The hybrid model is still a go for the Chagrin Falls Exempted Village School District.

In a special meeting of the Chagrin Falls Board of Education last week, Superintendent Robert Hunt said his original recommendation to start the school year in the hybrid model with the option for remote learning still stands. This decision follows the Cuyahoga County Health Department’s recommendation that schools start the semester virtually due to the ongoing COVID-19 pandemic.

“As of today, my recommendation is unchanged. That is that we open school in a hybrid model,” Dr. Hunt said during the Aug. 5 Zoom meeting streamed on YouTube, adding that the district will allow all noncontact sports as defined by the state to resume practice and competition and contact sports to return to “phase two” by Ohio High School Athletic Association standards.

Dr. Hunt highlighted his reasoning for this decision, including the district’s location in both Cuyahoga and Geauga counties, prerequisites needed for Cuyahoga County to lift their recommendation and state and local information on COVID-19 cases in the community.

The Chagrin school district is made up of communities from both Cuyahoga and Geauga counties, including Chagrin Falls, Bentleyville, South Russell and parts of Moreland Hills.

“I believe it to be critical that at every juncture we take the time to evaluate data, talk to medical professionals and then make the best decisions we possibly can based on the information we have,” Dr. Hunt said. “That has been and will remain our process moving forward.”

Upon receiving the Cuyahoga County recommendation to start virtually, Dr. Hunt said a few questions came to mind, like the difference between health recommendations and orders and what Geauga County’s response is to Cuyahoga’s recommendation.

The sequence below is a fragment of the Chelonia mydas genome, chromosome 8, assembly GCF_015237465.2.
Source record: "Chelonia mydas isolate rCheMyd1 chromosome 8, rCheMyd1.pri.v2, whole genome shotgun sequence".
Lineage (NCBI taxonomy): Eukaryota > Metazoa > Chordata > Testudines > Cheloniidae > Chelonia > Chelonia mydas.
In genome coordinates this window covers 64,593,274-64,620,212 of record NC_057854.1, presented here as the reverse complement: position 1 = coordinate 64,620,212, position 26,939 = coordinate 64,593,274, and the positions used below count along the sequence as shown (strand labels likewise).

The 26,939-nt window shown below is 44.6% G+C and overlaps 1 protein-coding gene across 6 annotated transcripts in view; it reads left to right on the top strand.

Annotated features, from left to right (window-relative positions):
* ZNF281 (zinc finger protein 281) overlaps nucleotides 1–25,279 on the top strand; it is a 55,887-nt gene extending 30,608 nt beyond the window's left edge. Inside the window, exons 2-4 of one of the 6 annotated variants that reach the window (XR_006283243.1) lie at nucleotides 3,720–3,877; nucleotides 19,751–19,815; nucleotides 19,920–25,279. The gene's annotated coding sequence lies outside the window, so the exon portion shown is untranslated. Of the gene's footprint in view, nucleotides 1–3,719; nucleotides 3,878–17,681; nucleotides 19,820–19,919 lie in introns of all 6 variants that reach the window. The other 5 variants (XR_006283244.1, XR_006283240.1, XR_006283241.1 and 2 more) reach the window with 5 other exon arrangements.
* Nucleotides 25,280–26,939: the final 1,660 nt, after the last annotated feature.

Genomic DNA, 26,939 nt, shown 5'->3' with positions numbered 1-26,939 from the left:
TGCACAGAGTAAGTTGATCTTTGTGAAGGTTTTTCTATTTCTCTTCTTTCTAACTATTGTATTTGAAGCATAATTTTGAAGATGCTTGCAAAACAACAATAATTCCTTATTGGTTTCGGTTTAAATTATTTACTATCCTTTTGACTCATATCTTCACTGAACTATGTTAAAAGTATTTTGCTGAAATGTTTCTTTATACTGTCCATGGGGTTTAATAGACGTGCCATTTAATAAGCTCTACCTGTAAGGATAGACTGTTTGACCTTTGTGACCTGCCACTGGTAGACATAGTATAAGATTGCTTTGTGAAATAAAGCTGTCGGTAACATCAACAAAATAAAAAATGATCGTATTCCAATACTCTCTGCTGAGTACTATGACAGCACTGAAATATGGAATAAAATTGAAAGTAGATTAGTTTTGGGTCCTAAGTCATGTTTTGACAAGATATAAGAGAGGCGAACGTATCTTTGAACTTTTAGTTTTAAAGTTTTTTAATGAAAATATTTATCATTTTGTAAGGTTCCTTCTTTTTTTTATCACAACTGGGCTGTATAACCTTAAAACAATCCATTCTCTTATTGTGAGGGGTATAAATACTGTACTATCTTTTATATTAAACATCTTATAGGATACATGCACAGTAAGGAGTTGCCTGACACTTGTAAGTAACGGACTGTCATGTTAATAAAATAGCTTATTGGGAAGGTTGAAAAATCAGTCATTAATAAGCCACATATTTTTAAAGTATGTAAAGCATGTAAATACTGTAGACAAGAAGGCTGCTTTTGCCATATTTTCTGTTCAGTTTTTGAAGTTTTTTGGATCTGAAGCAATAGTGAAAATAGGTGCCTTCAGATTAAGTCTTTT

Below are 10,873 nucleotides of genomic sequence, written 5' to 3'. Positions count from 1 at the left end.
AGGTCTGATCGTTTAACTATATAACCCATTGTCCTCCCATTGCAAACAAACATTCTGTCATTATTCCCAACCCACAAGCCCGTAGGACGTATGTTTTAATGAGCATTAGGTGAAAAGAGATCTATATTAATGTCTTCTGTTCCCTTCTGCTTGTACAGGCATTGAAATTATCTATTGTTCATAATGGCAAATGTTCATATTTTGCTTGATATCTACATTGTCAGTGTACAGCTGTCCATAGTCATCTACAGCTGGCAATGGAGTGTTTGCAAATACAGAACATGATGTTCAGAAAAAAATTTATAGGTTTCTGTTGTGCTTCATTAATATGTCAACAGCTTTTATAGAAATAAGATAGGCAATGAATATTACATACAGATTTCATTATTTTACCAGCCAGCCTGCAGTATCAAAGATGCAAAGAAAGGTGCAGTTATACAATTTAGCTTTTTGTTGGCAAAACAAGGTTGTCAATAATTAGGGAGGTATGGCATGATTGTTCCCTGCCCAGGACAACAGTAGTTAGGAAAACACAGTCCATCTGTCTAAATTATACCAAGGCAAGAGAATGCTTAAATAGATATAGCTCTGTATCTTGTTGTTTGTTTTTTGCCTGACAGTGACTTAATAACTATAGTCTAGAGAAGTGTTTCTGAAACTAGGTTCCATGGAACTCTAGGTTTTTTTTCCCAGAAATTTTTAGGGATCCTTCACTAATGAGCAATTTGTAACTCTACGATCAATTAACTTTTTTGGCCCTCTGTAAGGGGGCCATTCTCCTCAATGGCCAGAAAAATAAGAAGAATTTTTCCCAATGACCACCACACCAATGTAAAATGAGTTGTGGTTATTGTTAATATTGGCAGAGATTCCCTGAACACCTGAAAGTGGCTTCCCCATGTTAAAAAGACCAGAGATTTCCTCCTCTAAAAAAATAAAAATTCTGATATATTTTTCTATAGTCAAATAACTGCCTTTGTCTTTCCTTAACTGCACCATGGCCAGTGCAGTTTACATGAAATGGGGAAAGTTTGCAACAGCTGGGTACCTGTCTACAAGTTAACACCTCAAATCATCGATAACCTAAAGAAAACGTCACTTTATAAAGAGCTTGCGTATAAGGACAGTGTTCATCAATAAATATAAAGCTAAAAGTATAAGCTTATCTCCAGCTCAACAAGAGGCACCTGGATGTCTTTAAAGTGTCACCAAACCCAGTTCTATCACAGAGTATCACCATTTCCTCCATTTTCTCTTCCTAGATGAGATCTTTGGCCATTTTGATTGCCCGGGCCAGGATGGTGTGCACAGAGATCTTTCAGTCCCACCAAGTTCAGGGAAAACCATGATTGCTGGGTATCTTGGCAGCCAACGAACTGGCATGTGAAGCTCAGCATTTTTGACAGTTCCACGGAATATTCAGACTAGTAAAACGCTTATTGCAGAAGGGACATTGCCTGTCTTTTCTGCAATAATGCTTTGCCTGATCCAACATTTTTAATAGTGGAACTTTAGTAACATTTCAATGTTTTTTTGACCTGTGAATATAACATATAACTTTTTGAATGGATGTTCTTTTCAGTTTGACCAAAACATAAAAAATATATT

“County boards of health have legal authority in the form of a board order to immediately compel action either by an individual or an operator to protect the public’s health. Other times, it’s more appropriate for a county board to issue guidance or recommendations for individuals or organizations to consider for the same purposes,” Dr. Hunt explained of the difference between recommendations and orders. “In other words, this [recommendation] is intended to inform the decisions of schools as they deem what’s appropriate for their individual communities.”

Dr. Hunt said he consulted both Geauga and Cuyahoga health departments when making the decisions to keep the hybrid option.

In talking with the Cuyahoga department, Dr. Hunt said he was informed that the county will need to see a four- to six-week decline in COVID-19 cases, a move to the advisory level of orange and increased ability for testing kids for the virus, among others, before lifting the recommendation.

“So that indicates to me that a decision we make now to go remote would be a minimum of a nine- to 10-week commitment at this point,” he said.

As of Monday, Cuyahoga County was in the red with 114.57 cases per 100,000 people, and Geauga County was in the yellow with 35.24 cases per 100,000 people, according to the Ohio Department of Health.